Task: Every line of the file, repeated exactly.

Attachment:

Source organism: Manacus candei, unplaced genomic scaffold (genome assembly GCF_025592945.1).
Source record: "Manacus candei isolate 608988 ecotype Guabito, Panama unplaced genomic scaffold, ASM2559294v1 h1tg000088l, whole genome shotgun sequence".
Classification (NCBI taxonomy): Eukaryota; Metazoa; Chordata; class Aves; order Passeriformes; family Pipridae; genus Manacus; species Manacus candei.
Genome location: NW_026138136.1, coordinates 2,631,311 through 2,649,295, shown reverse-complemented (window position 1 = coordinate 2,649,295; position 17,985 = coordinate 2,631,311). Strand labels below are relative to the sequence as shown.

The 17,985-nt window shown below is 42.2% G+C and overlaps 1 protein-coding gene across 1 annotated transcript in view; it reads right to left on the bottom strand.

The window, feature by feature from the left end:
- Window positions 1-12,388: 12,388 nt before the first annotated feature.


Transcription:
Source organism: Manacus candei, unplaced genomic scaffold (genome assembly GCF_025592945.1).
Source record: "Manacus candei isolate 608988 ecotype Guabito, Panama unplaced genomic scaffold, ASM2559294v1 h1tg000088l, whole genome shotgun sequence".
Classification (NCBI taxonomy): Eukaryota; Metazoa; Chordata; class Aves; order Passeriformes; family Pipridae; genus Manacus; species Manacus candei.
Genome location: NW_026138136.1, coordinates 2,631,311 through 2,649,295, shown reverse-complemented (window position 1 = coordinate 2,649,295; position 17,985 = coordinate 2,631,311). Strand labels below are relative to the sequence as shown.

The 17,985-nt window shown below is 42.2% G+C and overlaps 1 protein-coding gene across 1 annotated transcript in view; it reads right to left on the bottom strand.

The window, feature by feature from the left end:
- Window positions 1-12,388: 12,388 nt before the first annotated feature.